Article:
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Plants that really get up your Nose

Phil Keane

There are four things that make for a pleasant garden - the form, the foliage, the flowers and, last but not least, the perfume of the plants. Blind people and bees in particular are drawn to perfumed plants. So let us look at some that will make your garden a far more pleasant place when your plants burst into bloom.

If you want a light climber that is not too invasive you should try Jasminum suavissisimum. It has fragrant 2 cm diameter white flowers through spring and summer.

Jasminum suavissisimum   
Jasminum suavissimum   
Atractocarpus chartaceus   
Atractocarpus chartaceus   

But you may have a gap for another shrub, so why not plant an Atractocarpus chartaceus (formerly Randia chartacea) the 'Native Gardenia' or its close relative, A.fitzalani. Both are medium to large bushes suitable for a shady position - but you can prune them. They only bear a few white 5-petalled flowers, but what they lack in numbers they more than make up for in perfume. Another shrub with fragrant flowers that you can grow in that shady spot is Alyxia ruscifolia. This one will get to about 2.5 m high by 1.5 m across but as it's very slow growing it will take 10 years to get this tall. It too has white flowers and these are followed by little orange berries that are joined together and look like a small chain - hence its common name 'Chain Fruit'.

Of course you may be one of those folk who just want a garden full of grevilleas. There are a number with scented flowers so try G. leucoclada from Western Australia. This bears a great number of white flowers heads in winter and spring. If you fancy the small of caramel try a G.trachytheca - again from the west and again with white flower heads. If you want to stick with the locals, try G.triloba with its grey foliage and feathery white perfumed flowers heads. It will grow to about 2 m high and spread to 3 to 4 m across - so it needs space. All these grevilleas will grow in part shade.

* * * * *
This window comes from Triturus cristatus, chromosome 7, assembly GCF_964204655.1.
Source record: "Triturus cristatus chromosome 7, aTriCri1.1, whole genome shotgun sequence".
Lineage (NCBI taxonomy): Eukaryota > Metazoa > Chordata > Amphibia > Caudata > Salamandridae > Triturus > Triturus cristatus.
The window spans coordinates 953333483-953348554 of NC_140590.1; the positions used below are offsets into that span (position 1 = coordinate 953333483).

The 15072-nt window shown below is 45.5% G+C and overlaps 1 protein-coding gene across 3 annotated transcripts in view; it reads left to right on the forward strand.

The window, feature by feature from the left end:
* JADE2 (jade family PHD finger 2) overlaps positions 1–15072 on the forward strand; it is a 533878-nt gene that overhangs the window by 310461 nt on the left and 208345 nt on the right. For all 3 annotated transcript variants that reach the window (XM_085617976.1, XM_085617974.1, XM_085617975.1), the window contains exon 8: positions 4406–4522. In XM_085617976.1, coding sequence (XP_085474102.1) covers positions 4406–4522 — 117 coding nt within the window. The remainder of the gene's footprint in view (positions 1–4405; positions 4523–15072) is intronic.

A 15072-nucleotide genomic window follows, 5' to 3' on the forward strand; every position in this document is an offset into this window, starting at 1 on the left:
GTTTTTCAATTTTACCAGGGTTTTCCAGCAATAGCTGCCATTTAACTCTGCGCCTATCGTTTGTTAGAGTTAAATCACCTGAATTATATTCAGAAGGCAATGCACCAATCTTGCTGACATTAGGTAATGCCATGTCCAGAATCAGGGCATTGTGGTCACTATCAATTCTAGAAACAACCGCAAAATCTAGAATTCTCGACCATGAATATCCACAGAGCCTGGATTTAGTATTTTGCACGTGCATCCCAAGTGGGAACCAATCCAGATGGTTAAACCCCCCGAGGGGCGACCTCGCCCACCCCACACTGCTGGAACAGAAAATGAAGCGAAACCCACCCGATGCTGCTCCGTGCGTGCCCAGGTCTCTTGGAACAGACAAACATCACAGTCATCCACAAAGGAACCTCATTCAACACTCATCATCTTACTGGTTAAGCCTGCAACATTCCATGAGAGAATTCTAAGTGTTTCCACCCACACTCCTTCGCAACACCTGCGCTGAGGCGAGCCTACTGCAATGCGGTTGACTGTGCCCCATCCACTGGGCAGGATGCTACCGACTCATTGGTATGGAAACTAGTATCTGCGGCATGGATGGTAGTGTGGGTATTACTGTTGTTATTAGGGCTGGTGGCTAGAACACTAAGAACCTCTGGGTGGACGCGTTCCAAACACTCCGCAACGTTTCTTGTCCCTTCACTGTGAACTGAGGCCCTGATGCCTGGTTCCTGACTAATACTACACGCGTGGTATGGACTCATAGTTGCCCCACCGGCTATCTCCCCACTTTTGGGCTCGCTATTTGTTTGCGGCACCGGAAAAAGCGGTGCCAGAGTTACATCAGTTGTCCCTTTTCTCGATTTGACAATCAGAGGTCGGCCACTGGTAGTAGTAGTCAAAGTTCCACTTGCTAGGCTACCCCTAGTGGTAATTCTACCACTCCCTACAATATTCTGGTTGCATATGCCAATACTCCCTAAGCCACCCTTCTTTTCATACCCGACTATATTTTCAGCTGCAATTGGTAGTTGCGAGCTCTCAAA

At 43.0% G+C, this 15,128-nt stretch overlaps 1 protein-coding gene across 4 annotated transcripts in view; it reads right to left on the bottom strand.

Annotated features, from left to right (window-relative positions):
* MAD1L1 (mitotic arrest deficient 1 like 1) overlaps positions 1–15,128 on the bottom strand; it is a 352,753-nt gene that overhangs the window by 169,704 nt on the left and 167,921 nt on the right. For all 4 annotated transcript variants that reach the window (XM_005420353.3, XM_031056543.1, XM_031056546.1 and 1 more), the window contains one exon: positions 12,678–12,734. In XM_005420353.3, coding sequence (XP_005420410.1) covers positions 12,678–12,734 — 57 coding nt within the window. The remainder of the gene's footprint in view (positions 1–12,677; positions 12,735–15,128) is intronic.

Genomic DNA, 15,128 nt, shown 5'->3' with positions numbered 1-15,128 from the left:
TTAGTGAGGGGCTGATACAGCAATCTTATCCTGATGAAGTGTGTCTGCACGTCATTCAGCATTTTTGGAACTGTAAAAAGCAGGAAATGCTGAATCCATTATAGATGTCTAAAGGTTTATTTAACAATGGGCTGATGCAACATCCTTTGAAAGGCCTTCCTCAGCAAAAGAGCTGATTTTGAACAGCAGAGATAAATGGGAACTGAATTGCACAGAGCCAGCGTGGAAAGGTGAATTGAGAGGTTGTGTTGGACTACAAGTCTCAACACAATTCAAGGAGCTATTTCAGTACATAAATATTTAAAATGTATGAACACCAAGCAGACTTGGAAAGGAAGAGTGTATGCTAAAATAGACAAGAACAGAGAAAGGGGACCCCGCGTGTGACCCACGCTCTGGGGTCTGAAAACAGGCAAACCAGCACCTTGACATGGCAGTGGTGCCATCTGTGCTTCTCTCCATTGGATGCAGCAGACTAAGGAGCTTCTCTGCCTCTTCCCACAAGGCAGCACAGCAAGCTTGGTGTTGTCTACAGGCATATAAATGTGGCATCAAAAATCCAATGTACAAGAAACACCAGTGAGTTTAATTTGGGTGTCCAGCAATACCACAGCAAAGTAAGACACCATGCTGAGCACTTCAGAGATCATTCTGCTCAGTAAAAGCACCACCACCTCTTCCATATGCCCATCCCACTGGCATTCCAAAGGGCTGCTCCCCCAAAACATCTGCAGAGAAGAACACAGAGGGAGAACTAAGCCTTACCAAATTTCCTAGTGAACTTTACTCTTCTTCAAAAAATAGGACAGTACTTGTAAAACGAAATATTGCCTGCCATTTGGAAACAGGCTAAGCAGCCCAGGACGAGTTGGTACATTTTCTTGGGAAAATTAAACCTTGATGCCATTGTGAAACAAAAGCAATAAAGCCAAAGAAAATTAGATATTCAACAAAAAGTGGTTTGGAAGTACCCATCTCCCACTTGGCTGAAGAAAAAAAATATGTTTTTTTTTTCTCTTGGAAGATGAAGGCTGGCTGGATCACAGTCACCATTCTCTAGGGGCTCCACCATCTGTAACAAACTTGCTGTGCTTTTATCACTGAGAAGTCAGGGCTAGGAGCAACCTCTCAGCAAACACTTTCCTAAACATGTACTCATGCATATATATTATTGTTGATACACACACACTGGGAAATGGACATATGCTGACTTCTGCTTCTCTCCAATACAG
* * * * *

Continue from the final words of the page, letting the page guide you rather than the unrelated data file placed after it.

Another local with perfumed flowers is Kunzea ambigua. This hardy plant will get to over 3 m high in the right conditions but it can be cut back hard and even hedged. This is the plant for all those who like their flowers to come with a honey smell.

And don't forget that many of the acacias have perfumed flowers. One worthy of mention is Acacia suaveolens - it's not called the 'Sweet-Scented Wattle' for nothing!

But perhaps you have room for a tree so nip out and get a Corymbia gummifera, the local 'Bloodwood'. When mature this will produce masses of white flowers with a distinct honey smell - however you may have to nip out again to buy a ladder in order to smell them!

Now for something really different - why not try the strappy-leaved Helmholtzia acorifolia? This plant from north Queensland gets to a little over 1 m tall, has dark green foliage and bears large perfumed plumes of white flowers tinged with pink. It needs a shady spot and also makes a useful indoor plant.

If none of the above turn you on you can always have another attempt at getting one of the boronias to survive in your garden.

From the newsletter of the Australian Plants Society Sutherland Group, May 2005 and Native Plants for New South Wales, July 2005.

If you want to know more about perfumed plants and the ones that could be suitable for that empty spot in your backyard, drop in to see Phil at his Ausplants Nursery, 51 Bunarba Road, Gymea (by appointment only -

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Australian Plants online - 2007
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